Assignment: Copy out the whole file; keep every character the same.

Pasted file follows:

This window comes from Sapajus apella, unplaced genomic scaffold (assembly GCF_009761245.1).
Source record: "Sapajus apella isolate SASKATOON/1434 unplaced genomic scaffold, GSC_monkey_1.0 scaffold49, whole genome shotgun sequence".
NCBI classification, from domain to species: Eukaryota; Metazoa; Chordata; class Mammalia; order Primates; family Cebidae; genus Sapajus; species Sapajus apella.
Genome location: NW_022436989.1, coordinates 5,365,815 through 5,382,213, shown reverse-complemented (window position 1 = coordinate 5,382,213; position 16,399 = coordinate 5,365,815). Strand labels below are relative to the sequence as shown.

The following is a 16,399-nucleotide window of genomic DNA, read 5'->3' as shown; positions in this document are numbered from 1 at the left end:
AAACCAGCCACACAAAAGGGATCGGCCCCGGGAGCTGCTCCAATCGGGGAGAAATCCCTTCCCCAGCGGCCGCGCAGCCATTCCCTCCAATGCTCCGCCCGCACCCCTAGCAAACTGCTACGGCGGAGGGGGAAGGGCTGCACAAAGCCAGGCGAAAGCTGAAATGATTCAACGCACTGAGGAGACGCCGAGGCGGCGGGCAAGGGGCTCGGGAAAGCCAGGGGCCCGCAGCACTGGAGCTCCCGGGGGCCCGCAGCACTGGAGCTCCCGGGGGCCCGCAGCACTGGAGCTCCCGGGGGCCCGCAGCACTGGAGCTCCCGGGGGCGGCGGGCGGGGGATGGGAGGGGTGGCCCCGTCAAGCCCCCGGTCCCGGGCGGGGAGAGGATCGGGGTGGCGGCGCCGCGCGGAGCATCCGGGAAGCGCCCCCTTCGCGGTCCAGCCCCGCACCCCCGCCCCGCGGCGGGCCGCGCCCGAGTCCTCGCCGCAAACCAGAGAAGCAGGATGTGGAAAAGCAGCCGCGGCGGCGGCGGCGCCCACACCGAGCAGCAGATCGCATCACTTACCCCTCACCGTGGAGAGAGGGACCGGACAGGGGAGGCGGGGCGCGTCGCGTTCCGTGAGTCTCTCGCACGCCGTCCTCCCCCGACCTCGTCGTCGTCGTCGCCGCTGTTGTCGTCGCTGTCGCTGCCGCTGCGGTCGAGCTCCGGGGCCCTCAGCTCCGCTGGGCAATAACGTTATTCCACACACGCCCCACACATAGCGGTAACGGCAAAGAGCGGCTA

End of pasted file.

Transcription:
This window comes from Sapajus apella, unplaced genomic scaffold (assembly GCF_009761245.1).
Source record: "Sapajus apella isolate SASKATOON/1434 unplaced genomic scaffold, GSC_monkey_1.0 scaffold49, whole genome shotgun sequence".
NCBI classification, from domain to species: Eukaryota; Metazoa; Chordata; class Mammalia; order Primates; family Cebidae; genus Sapajus; species Sapajus apella.
Genome location: NW_022436989.1, coordinates 5,365,815 through 5,382,213, shown reverse-complemented (window position 1 = coordinate 5,382,213; position 16,399 = coordinate 5,365,815). Strand labels below are relative to the sequence as shown.

The following is a 16,399-nucleotide window of genomic DNA, read 5'->3' as shown; positions in this document are numbered from 1 at the left end:
AAACCAGCCACACAAAAGGGATCGGCCCCGGGAGCTGCTCCAATCGGGGAGAAATCCCTTCCCCAGCGGCCGCGCAGCCATTCCCTCCAATGCTCCGCCCGCACCCCTAGCAAACTGCTACGGCGGAGGGGGAAGGGCTGCACAAAGCCAGGCGAAAGCTGAAATGATTCAACGCACTGAGGAGACGCCGAGGCGGCGGGCAAGGGGCTCGGGAAAGCCAGGGGCCCGCAGCACTGGAGCTCCCGGGGGCCCGCAGCACTGGAGCTCCCGGGGGCCCGCAGCACTGGAGCTCCCGGGGGCCCGCAGCACTGGAGCTCCCGGGGGCGGCGGGCGGGGGATGGGAGGGGTGGCCCCGTCAAGCCCCCGGTCCCGGGCGGGGAGAGGATCGGGGTGGCGGCGCCGCGCGGAGCATCCGGGAAGCGCCCCCTTCGCGGTCCAGCCCCGCACCCCCGCCCCGCGGCGGGCCGCGCCCGAGTCCTCGCCGCAAACCAGAGAAGCAGGATGTGGAAAAGCAGCCGCGGCGGCGGCGGCGCCCACACCGAGCAGCAGATCGCATCACTTACCCCTCACCGTGGAGAGAGGGACCGGACAGGGGAGGCGGGGCGCGTCGCGTTCCGTGAGTCTCTCGCACGCCGTCCTCCCCCGACCTCGTCGTCGTCGTCGCCGCTGTTGTCGTCGCTGTCGCTGCCGCTGCGGTCGAGCTCCGGGGCCCTCAGCTCCGCTGGGCAATAACGTTATTCCACACACGCCCCACACATAGCGGTAACGGCAAAGAGCGGCTA